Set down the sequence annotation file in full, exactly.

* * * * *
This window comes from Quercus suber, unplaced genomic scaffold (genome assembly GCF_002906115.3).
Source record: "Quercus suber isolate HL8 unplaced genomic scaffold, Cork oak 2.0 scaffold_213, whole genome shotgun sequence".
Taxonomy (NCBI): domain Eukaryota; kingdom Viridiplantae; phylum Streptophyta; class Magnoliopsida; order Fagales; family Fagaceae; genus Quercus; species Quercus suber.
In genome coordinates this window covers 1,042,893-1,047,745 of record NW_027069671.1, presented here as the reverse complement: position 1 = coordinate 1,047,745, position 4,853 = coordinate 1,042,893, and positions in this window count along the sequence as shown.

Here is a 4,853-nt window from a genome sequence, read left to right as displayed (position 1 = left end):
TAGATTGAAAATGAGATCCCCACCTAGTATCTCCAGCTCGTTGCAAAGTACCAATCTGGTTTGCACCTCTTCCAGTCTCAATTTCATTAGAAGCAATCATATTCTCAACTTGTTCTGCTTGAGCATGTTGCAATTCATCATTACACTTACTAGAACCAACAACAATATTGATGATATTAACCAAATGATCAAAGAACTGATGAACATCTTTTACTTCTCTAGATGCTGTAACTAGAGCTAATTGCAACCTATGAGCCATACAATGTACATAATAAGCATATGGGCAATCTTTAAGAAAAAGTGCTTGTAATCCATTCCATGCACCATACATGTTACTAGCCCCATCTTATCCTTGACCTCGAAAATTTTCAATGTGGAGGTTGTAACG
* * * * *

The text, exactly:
This window comes from Quercus suber, unplaced genomic scaffold (genome assembly GCF_002906115.3).
Source record: "Quercus suber isolate HL8 unplaced genomic scaffold, Cork oak 2.0 scaffold_213, whole genome shotgun sequence".
Taxonomy (NCBI): domain Eukaryota; kingdom Viridiplantae; phylum Streptophyta; class Magnoliopsida; order Fagales; family Fagaceae; genus Quercus; species Quercus suber.
In genome coordinates this window covers 1,042,893-1,047,745 of record NW_027069671.1, presented here as the reverse complement: position 1 = coordinate 1,047,745, position 4,853 = coordinate 1,042,893, and positions in this window count along the sequence as shown.

Here is a 4,853-nt window from a genome sequence, read left to right as displayed (position 1 = left end):
TAGATTGAAAATGAGATCCCCACCTAGTATCTCCAGCTCGTTGCAAAGTACCAATCTGGTTTGCACCTCTTCCAGTCTCAATTTCATTAGAAGCAATCATATTCTCAACTTGTTCTGCTTGAGCATGTTGCAATTCATCATTACACTTACTAGAACCAACAACAATATTGATGATATTAACCAAATGATCAAAGAACTGATGAACATCTTTTACTTCTCTAGATGCTGTAACTAGAGCTAATTGCAACCTATGAGCCATACAATGTACATAATAAGCATATGGGCAATCTTTAAGAAAAAGTGCTTGTAATCCATTCCATGCACCATACATGTTACTAGCCCCATCTTATCCTTGACCTCGAAAATTTTCAATGTGGAGGTTGTAACG